BP selects Johnson Matthey’s technology for low carbon (blue) hydrogen project

BP selects Johnson Matthey’s technology for low carbon (blue) hydrogen project

Johnson Matthey (JM), a global leader in sustainable technologies, and BP have signed a licensing and engineering agreement for Johnson Matthey’s LCH technology at BP’s proposed flagship low carbon (blue) hydrogen facility in Teesside, H2Teesside.

Industry in the Tees Valley accounts for 64% of total local CO₂ emissions, compared to 24% nationally. H2Teesside would help power and decarbonise local industry here, as well as new businesses attracted to this low carbon hydrogen produced at scale.

Due to its proximity to domestically sourced North Sea natural gas, established pipe corridors, and planned carbon capture transportation and storage infrastructure that is being developed by the BP-led Northern Endurance Partnership, the area is uniquely placed for H2Teesside to help lead a low carbon transformation, supporting jobs, regeneration, and the revitalisation of the surrounding area.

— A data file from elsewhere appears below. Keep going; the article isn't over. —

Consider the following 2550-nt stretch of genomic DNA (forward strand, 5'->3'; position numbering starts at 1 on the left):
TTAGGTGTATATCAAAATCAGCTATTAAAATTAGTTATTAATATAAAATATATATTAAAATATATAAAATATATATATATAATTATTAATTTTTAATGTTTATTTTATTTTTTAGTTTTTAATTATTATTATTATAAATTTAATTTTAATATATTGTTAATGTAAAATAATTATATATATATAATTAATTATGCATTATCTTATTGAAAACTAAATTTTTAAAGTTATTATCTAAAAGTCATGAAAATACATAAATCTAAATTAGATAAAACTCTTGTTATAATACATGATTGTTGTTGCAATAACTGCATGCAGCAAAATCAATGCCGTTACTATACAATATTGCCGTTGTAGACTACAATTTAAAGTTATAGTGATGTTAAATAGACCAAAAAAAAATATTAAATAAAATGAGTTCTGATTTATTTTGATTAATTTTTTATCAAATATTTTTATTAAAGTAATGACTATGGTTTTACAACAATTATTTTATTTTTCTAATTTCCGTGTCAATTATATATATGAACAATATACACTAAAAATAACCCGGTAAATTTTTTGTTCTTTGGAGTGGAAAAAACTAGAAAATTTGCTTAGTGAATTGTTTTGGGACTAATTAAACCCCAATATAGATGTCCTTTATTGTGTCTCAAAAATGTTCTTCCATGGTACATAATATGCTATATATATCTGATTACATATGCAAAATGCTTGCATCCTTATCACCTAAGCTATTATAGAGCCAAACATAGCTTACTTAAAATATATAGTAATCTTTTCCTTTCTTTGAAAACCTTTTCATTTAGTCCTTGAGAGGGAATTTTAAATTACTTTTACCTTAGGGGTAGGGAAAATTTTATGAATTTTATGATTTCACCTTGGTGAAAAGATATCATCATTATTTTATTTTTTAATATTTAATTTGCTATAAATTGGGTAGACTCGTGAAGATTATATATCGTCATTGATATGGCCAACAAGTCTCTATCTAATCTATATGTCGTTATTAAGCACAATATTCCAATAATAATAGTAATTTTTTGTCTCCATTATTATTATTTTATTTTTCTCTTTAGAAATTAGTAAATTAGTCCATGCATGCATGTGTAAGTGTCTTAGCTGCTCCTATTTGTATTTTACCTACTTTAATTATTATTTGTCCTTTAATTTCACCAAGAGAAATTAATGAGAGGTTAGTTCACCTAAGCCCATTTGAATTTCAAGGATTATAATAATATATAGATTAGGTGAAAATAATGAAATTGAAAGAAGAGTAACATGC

H2Teesside will use JM’s innovative LCH technology, which couples a gas-heated reformer with an autothermal reformer (GHR-ATR). LCH offers the lowest natural gas usage commercially available today and can capture up to 99% of carbon dioxide produced. This means for H2Teesside it would deliver the lowest levelised cost of hydrogen (LCOH) and the most carbon efficient technology available today for low carbon (blue) hydrogen production.

H2Teesside, alongside NZT Power and BOC Teesside Hydrogen, was selected by the UK Government as Track-1 Capture Projects to proceed to negotiations for government funding from the Department for Energy Security & Net Zero (DESNZ), for the East Coast Cluster as part of Phase 2 of the cluster sequencing process for CCUS.